DM MD and Wessex

Breathe Out – Series 2, Volume 1

DM MD and Wessex

We’re pleased to share that following the incredible success of our BreatheOut initiative last year, we are back with a brand new series filled with some incredible guests and some remarkable stories. Episode 1 sees our Del McGee and Mark Day joined by Mark and Luke Powell, co-owners of our longest standing supplier. A huge thank you to the guys from Wessex for sharing their story and being so open and honest.

Tell us a little about who you are and the job you both do? 

LP – I’m Luke Powell I’m one of the Sales Directors for Wessex cleaning equipment. I predominantly look after the machinery side of the business and have done for 28 years, ever since I was 16.

MP – I’m Mark Powell, I’m Luke’s brother and like Luke I joined straight from school. I started at the bottom like we all did, then found my feet in the janitorial side of the business, so everything from toilet roll, hand towels and sacks.  Basically everything that doesn’t involve machinery or anything needing a service, I’m the one that covers that.

How long have you been in your industry?

MP – So at the beginning it was our Dad’s company and sadly he passed away in a car accident in 1996 and had only been running the company for 5 years. We then found ourselves in a not so great situation being dealt those cards. This was a 100% sink or swim situation, Luke was 16, my sister was 18 and I was 13. I was still at school, Luke had just joined the company. Like any kids, we’d had no business experience or company experience.

LP – Lucky for me, I’d been working with Dad for almost a year as I was nearly 17 but certainly no business management. I was just picking and packing in the warehouse.

MP – What we did have was some really loyal customers and we still have some of those customers all these years on. I feel without them, they saw us through this incredibly difficult time.

LP – The main reason I got into the machinery side of the business is the janitorial side of the business is quite ‘cut-throat’ we feel we’re building relationships and go back a few months of giving a great service and they’ve decided to go somewhere else due to finding someone a couple of pence cheaper on their toilet rolls.

MP – We sort of accidentally found our love for different sides of the business. At one point though we found ourselves writing the theme tunes, singing the theme tune, loading the vans and unloading the lorries. Although the business wasn’t the monster it is today we can confidently say to all our staff that we have experienced everything and all elements of the business over the years. Due to what happened, in me it ignited a fire inside of me to safeguard my family and prevent what happened to me happening to them. If the same thing happened to me they wouldn’t have to go through what we did. It’s crazy because I don’t actually see Wessex as my business, I still see it as Dad’s and I don’t mind that and find it quite nice as I’m doing what’s right for the business and not being selfish.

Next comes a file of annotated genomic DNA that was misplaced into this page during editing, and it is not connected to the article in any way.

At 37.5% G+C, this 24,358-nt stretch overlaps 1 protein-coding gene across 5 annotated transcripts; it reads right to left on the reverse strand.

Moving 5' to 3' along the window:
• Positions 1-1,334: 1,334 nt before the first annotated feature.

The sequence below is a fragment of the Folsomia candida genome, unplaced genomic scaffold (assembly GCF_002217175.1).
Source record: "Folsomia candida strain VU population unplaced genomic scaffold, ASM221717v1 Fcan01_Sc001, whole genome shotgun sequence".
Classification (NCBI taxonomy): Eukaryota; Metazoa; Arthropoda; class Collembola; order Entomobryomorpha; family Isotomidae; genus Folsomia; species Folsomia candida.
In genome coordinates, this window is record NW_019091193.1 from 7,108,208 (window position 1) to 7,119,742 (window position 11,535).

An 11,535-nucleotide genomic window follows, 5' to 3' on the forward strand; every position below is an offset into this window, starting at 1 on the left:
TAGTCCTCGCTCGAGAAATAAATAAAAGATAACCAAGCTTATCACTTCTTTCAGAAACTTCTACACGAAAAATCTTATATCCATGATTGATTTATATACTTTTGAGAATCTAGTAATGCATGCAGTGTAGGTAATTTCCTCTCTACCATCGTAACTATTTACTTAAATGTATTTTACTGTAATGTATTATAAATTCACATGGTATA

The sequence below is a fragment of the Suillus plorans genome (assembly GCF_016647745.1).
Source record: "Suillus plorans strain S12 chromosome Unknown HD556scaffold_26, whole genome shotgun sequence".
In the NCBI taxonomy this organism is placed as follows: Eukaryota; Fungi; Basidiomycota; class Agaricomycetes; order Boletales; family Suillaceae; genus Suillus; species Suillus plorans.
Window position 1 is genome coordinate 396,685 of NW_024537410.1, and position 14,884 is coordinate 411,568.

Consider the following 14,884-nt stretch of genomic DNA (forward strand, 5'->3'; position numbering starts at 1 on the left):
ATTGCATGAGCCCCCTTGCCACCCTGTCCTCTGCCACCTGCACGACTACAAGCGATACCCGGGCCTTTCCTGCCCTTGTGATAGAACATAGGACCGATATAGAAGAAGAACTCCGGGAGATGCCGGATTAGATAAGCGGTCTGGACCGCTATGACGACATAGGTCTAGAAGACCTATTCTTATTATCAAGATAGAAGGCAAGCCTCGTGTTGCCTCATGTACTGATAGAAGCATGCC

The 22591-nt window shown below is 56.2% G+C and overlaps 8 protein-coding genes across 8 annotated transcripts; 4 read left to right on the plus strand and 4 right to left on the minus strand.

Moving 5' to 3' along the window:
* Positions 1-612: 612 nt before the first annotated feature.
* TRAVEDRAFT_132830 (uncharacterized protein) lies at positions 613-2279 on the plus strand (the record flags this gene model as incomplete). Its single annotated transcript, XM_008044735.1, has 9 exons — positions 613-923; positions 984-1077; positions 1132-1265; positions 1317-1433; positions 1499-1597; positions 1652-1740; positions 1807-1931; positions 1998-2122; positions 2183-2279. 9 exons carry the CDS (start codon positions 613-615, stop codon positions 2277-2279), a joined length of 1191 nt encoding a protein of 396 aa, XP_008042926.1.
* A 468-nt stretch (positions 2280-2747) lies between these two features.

LP – We still act in a way every day to do our Dad proud. When we first took over the business we always started the thought process of what would Dad do. As times developed we had to stop thinking like that, times have definitely changed but we’ve done this long enough. We’ve actually been involved for 25 years which is 5 times longer than Dad had it. I remember we had a contract with the MOD and I remember having to go and meet with them at 17! It’s crazy because as much as we’ve been dealt a crap hand there’s people worse off than us, some people lose both their parents but we haven’t let this define us or anchor us. A day doesn’t go by that we don’t think of him but we power through knowing it could have been worse. I still think like that today, if I’m having a particularly bad time or period I think back to when it was really tough and know I can get through it.

What makes the company you represent unique in relation to mental health?

MP – I think there’s a number of things that makes us unique. The first is the experiences we had when we were younger and how we can relate to our younger team members.

LP – we are sensitive towards it as it’s relatable to us and want to pass our support and guidance on through an empathetic attitude.

Tell us something most people won’t know about you, something fun. A fun fact or past life. 

LP – I can’t believe I’m saying this but mine would probably be, for the last 25 years I have watched an episode of Only Fools and Horses every single day. I religiously watch an episode before I go to bed. I don’t know why I’m telling you this but that’s my fun fact.

MP – a fact that most people won’t know about me is that during covid my wife and I did all the training to become foster parents. Not long term but more for weeks or months at a time. We wanted to make a difference. At the moment it’s on hold while our own kids go through some important periods of their own lives. We will definitely pick it back up. We’ve had kids now on a number of occasions, the longest being for 18 days and some are just for a couple of nights in the event of emergencies. We’re fully approved and will be getting back into it.